The air pulled him abruptly out into its deceptive nowhere. For an instant, she felt drawn to his lonely pathway of escape. She wanted to say after him, “Good-bye,” but she couldn’t.
As the helio swung to the left, the rocket lifted with strange slowness, heavy and steady, on its column of fire. Reality compressed to only the helio and a narrowly restricted line between the gun and the lifting rocket.
A few other helios moved in the area, but none nearly this close to the rocket. Observers would know. Once the thing was done, she wondered if she could possibly escape. They would know that the destructive blast came from this helio.
A section of the cowling slid back. The helio slowed, hung suspended. Mary aimed slightly upward. She felt the automatic sight adjuster clicking delicately, the slight tug as the mags tilted the barrel directly into the meticulous balance of the firing jets.
As she fired, she sent the helio straight up at maximum speed and the cowling slid closed.
This was the end of her assignment. The gun’s full charge had been exhausted. It was no longer of any use. She dropped it. She knew the hit had been direct. A glance showed the rocket already curving in a terrible kind of deceptive gentleness away to the right over New Washington. Soon its parabola would become a screaming plunge. Nothing could divert it. To try to destroy it in the air would mean nothing, for in any case, its deadly tons of G-Agent would be spread on the winds over the land.
The Foundation and everything in it would by now be thoroughly contaminated by the G-Agent she had released inside. It would take a long time to decontaminate, to rebuild. And a lot of people were going to die, would be dying now. The antidote would save many from death. It would preserve others short of death in a state she could not envy, for to her it would be far worse than dying.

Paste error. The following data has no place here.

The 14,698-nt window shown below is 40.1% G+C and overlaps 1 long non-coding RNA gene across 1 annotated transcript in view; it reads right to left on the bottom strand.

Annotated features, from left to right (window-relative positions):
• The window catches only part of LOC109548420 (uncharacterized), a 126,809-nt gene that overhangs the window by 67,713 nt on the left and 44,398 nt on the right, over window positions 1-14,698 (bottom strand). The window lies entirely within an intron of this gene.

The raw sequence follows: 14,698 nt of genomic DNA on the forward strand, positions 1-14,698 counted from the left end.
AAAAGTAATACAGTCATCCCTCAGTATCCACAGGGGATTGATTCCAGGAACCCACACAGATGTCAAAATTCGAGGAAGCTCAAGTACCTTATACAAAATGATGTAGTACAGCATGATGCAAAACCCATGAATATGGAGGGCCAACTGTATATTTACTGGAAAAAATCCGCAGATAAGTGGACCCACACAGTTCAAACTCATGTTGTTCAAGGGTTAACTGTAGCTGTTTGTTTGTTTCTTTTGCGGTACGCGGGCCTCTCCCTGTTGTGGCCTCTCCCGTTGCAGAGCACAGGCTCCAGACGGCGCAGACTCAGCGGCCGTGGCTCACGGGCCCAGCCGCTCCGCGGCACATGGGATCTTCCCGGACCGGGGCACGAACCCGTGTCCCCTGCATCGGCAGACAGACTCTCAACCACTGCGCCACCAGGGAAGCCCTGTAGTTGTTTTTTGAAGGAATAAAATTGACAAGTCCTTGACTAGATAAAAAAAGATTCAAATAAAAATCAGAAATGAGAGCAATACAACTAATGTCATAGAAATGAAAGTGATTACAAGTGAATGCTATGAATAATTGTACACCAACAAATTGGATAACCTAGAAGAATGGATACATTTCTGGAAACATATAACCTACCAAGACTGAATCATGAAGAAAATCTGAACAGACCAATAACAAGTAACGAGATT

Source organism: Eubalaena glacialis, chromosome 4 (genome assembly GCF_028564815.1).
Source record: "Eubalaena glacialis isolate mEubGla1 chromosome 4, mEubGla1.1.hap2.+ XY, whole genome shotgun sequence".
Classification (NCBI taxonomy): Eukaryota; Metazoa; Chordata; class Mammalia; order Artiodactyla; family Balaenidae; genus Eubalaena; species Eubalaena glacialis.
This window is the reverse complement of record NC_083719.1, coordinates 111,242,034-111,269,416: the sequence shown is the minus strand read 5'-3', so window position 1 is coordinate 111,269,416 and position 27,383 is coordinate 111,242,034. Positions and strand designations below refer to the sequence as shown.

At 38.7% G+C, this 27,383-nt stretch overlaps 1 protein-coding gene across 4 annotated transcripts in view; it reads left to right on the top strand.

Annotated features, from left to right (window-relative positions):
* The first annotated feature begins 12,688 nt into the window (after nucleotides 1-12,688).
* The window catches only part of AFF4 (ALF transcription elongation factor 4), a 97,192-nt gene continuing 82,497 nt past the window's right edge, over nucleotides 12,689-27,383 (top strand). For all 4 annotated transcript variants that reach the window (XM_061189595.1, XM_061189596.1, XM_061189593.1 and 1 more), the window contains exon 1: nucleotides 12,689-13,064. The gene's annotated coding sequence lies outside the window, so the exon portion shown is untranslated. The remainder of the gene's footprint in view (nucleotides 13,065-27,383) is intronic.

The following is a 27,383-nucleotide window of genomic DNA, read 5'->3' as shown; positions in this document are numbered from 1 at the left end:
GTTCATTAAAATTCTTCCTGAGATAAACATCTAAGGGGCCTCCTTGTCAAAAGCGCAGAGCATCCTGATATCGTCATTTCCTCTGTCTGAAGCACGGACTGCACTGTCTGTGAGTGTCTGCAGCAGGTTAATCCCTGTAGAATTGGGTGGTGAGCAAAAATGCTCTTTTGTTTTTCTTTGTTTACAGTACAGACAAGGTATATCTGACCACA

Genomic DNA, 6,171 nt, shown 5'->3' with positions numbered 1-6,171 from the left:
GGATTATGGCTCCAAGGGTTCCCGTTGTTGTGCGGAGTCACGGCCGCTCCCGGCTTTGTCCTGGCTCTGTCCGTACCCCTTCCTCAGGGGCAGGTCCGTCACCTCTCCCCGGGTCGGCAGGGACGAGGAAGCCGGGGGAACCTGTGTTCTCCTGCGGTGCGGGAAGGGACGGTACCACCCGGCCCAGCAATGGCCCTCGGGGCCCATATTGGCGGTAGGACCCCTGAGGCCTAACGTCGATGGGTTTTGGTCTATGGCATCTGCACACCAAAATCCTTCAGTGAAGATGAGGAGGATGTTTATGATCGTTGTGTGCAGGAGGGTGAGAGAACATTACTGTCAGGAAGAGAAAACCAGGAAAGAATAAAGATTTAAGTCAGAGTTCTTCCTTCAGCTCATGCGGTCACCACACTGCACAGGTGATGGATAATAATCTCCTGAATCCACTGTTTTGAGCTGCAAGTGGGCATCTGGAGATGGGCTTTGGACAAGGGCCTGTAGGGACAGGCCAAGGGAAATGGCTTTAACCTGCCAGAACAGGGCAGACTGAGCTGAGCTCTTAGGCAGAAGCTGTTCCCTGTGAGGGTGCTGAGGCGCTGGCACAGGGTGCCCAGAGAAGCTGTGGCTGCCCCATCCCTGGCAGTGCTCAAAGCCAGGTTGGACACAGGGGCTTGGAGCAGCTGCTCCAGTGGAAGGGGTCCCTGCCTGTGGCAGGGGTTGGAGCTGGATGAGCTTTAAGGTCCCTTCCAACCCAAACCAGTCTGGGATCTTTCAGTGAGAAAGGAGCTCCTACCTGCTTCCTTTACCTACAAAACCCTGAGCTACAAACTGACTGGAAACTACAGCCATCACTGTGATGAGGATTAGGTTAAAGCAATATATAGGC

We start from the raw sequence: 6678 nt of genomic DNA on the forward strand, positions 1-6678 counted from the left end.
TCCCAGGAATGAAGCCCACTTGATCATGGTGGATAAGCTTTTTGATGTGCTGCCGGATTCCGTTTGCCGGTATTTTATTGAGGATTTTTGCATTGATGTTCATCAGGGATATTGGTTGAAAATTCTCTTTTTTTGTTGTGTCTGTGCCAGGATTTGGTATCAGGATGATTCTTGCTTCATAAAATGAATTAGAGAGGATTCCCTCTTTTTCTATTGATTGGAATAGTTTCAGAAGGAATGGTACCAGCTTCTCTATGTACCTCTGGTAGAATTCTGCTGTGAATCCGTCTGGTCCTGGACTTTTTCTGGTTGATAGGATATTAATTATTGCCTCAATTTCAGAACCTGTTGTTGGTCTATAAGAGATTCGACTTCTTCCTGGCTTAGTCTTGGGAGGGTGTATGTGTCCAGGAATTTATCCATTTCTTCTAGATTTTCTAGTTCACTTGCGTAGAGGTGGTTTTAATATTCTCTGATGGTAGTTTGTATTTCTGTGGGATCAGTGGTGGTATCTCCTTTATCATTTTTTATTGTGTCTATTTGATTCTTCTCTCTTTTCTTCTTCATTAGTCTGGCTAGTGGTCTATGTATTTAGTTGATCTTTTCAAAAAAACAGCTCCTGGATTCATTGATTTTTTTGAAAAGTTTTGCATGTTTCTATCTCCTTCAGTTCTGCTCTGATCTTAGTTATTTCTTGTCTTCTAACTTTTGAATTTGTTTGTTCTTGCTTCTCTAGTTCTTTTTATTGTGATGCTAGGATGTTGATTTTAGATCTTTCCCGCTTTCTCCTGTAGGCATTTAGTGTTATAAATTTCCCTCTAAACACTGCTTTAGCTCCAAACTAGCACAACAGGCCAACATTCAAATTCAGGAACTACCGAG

But Mary could hardly concern herself with the wrecking of the Foundation, or the people who would die. Her concern was intense—to escape, to hide. And to know for certain whether or not, now that her task was done, the agonizing coercive directions from the Martian rocket would continue.
So far there was no hint of this. She only wanted to get away. There were no invisible fingers probing in there, none of the drawing to tautness that had so many times ended in torture. Maybe, somehow, the directive rocket with its intricate mechanism was delicately equipped to know when her job was successfully done.
She would soon know.
The helio whined with strain. A shiver racked the metal. A scream burst from Mary’s lips. She concentrated on her hands, forced the controls, drove the helio at maximum speed, trying to head across the park reserve toward the river and the great National Forest area.
But already they were in close pursuit. Figures were running in all directions far below.
The stars were breaking out and it was night now except for the glare of the exploding rocket far to the left. Now below the forest area shifted into view and the winding shine of the river.
Night was the best time for the spreading of the G-Agent. Inversion was right. The stuff swept along close to the ground which cooled more slowly than the air. That, too, had been planned. The timing was right. Everything had been worked out right.
But now—what was to happen to her?
She felt none of the probing demands from the direction rocket. She felt not even a hint of them. Perhaps they had gone away forever and she was free. Free! FREE!
They wanted her alive, or her helio with her as part of it, would have been disintegrated long before this. She could understand why. The worst that she could do she had done. There was no need in killing her to prevent more sabotage. They wanted her alive. They wanted to know who she was, what she was, what organization or organizations she represented, if any. They had no idea who she was. Or at least it seemed unlikely yet that they had found out. Perhaps they even thought she was a Martian. Whatever they thought, they didn’t know. She realized how desperately they had to know.